'...What I'm saying is that, what if Ellis had sat down at the beginning and said "Okay, i've got this story, and I want it to be readable in one sitting, with out over loading the reader"
I'm not reffering to the content of the story, nor the intended reader. Just a reader in general. I'm using Ellis as an example, because his book FELL is the book that got me thinking about it. I'm simply posing an idea. Ellis intentionally used the nine panel grid in FELL to make the book denser and more involved, so that it would be an amazing buy for the reader at a mere $1.99, or at least he has said as much. But reffering to his notes on the "666266..." formatting before he even has a story, it's obvious that he puts thought into how a book is going to flow, and then finds a story to fit it, or the other way around. Either way, it's the idea of the way the story is told, like you said. This is what I'm getting at.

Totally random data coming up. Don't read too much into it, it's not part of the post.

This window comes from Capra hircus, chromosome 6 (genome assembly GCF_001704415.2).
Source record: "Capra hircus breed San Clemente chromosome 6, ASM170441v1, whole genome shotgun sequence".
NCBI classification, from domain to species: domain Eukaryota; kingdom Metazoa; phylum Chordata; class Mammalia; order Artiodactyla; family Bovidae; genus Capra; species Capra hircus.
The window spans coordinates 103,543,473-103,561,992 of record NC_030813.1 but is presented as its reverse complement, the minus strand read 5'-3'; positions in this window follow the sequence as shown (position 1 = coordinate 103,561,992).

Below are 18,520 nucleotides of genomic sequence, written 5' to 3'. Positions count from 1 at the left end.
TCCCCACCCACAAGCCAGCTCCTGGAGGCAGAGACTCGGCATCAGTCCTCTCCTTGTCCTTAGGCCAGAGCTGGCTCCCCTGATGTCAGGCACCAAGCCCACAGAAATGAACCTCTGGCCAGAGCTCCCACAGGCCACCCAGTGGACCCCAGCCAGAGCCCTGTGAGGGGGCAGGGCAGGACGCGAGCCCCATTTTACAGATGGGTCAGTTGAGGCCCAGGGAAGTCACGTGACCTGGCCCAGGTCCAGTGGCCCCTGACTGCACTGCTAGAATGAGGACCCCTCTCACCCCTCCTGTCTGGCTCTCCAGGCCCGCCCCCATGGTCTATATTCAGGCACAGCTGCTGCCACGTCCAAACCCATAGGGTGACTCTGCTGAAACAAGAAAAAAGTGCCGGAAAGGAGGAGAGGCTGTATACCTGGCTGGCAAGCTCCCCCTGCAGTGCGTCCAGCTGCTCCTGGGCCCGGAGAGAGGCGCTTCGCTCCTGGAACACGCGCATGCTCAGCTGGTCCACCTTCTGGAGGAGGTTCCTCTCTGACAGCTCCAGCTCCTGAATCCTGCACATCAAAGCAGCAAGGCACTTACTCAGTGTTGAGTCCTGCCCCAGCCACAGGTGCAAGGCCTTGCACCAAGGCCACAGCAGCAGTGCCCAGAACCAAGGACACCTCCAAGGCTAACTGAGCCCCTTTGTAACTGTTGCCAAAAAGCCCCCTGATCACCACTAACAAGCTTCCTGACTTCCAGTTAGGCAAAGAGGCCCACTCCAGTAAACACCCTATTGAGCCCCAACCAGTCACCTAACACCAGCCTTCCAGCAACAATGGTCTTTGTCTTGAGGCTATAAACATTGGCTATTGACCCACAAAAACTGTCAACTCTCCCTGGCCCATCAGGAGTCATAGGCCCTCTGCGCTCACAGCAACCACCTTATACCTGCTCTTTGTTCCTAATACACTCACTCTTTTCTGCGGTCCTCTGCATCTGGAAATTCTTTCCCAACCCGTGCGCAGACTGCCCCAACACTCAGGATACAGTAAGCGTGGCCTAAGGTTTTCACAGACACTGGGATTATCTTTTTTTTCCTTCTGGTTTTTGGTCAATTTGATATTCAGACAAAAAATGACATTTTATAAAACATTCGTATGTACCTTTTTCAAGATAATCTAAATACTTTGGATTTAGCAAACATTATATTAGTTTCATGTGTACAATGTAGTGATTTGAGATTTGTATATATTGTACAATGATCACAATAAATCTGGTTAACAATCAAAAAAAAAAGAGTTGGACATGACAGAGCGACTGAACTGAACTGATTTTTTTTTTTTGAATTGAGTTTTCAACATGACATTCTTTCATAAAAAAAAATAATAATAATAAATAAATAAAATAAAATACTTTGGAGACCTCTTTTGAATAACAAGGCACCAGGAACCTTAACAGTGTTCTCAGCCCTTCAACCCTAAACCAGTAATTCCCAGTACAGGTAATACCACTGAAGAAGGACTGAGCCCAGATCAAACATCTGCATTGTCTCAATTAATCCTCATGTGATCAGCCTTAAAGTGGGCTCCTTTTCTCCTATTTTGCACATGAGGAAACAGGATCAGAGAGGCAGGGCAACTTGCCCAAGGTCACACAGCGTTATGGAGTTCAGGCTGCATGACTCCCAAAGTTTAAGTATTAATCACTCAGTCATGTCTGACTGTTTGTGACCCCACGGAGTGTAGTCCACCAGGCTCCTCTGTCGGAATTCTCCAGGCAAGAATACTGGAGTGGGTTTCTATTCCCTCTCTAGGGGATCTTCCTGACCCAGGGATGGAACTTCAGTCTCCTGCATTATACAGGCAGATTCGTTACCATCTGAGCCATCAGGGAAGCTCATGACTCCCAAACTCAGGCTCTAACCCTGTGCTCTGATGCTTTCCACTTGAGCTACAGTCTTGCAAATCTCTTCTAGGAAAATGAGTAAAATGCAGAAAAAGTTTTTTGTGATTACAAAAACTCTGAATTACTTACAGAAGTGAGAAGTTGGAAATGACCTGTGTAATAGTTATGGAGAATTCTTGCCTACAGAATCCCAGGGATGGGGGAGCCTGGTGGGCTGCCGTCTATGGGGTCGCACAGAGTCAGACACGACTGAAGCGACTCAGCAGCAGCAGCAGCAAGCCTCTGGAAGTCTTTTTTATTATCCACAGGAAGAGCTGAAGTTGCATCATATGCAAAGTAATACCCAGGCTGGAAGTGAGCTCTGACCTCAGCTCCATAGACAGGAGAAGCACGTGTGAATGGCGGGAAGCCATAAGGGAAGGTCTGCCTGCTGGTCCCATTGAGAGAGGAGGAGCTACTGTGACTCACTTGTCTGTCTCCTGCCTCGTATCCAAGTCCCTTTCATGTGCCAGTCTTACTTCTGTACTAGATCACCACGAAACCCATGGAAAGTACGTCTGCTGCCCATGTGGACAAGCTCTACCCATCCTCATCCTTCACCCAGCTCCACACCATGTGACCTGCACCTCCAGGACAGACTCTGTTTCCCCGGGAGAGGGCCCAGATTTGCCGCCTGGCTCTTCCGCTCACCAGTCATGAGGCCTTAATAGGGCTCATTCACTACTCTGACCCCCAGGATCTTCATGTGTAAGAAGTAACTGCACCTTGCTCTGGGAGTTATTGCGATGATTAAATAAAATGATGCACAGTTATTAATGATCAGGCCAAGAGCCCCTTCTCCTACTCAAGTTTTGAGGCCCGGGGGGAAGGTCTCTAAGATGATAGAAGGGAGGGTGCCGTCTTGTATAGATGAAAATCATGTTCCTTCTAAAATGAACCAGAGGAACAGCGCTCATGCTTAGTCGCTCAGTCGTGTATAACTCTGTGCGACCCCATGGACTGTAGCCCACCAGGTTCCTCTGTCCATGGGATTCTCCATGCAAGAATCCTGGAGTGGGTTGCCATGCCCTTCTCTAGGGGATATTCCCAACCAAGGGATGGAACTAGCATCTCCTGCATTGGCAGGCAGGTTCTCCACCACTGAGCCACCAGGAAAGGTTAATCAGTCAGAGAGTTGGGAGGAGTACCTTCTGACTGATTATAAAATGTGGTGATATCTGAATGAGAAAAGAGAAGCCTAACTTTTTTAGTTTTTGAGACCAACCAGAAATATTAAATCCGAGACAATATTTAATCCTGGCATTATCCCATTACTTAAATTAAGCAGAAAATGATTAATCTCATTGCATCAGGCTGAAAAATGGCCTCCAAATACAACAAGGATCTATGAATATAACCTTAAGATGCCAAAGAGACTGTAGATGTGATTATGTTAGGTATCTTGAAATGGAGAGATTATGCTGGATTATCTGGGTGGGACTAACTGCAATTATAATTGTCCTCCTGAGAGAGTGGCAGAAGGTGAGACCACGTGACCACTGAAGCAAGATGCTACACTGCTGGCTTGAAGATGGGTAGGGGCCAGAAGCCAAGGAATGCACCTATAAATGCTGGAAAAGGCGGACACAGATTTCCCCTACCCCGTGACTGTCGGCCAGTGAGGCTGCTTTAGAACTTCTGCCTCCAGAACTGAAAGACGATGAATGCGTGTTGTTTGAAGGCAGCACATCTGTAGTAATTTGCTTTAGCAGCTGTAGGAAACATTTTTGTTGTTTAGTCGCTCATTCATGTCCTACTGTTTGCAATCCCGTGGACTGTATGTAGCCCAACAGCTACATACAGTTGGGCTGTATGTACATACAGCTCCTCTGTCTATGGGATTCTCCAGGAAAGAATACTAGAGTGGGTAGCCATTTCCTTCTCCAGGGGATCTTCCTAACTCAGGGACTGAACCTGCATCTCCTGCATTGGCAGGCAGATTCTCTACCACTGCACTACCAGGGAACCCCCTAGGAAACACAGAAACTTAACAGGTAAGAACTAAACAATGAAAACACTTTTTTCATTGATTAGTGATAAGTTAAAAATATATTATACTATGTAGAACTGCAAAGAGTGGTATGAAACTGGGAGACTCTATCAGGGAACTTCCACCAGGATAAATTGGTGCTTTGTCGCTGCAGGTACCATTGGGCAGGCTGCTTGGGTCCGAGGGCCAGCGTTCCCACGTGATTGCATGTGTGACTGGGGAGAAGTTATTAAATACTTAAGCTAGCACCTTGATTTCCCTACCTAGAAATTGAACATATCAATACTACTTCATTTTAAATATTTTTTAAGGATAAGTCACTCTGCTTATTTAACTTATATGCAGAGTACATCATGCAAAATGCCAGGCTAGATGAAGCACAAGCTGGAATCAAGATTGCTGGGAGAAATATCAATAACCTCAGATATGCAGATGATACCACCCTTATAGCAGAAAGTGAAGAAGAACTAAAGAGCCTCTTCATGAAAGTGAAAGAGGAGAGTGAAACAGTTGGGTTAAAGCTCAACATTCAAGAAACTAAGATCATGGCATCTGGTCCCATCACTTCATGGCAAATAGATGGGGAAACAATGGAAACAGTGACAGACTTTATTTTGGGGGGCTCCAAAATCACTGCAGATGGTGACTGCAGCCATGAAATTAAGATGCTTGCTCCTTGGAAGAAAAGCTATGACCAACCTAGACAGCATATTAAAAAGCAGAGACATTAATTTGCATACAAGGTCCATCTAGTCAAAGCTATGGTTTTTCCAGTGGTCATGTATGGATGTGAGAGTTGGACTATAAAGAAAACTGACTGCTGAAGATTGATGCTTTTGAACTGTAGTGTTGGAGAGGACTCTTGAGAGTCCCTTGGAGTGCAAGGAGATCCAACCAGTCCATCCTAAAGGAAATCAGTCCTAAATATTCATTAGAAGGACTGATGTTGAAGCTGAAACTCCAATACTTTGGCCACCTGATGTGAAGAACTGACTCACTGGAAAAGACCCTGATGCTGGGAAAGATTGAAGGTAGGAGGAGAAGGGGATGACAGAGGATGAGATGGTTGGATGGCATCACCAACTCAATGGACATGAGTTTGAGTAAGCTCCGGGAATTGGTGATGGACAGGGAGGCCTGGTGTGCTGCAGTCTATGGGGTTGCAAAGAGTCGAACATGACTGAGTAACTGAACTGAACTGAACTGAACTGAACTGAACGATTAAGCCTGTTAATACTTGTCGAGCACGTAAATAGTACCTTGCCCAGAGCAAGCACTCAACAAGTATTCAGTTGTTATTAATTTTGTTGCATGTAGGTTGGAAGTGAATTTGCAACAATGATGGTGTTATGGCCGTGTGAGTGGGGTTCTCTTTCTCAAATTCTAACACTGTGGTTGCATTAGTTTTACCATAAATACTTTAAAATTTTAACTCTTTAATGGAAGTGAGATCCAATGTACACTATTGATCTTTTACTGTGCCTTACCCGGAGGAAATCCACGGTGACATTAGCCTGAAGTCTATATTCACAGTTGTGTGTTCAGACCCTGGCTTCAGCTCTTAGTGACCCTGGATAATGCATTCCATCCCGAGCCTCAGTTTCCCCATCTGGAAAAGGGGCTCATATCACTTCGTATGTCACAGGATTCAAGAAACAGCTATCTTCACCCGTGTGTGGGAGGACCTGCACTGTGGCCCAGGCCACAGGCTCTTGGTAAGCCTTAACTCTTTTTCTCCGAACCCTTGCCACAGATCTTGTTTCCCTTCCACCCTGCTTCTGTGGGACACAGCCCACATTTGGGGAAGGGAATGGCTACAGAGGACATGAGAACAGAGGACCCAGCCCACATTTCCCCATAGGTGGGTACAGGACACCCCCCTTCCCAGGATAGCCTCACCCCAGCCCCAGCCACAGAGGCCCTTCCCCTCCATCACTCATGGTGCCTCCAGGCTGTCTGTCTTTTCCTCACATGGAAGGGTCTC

Follow me on this. One has a story. One puts said story to a nine panel grid to regulate the flow of the story. One creates 22 page comics to regulate the flow. One then collects three to five issue story arcs into trades to regulate the flow. This is a common process if you look at the trade versions of longer series. Now, What if you were to take the same approach of regulating the flow, but to do it at a grander scale, only start at the beginning. From the get go, figure out how to regulate the flow of the entire story, thinking of the whole thing as one book instead of as 60 issues or 10 trades etc.
I'm not saying it should be done. I'm curious as to what effect a formulated approach to an entire storyline/plot would have on the final reading of the story. As an artistic tool, more than a commercial one."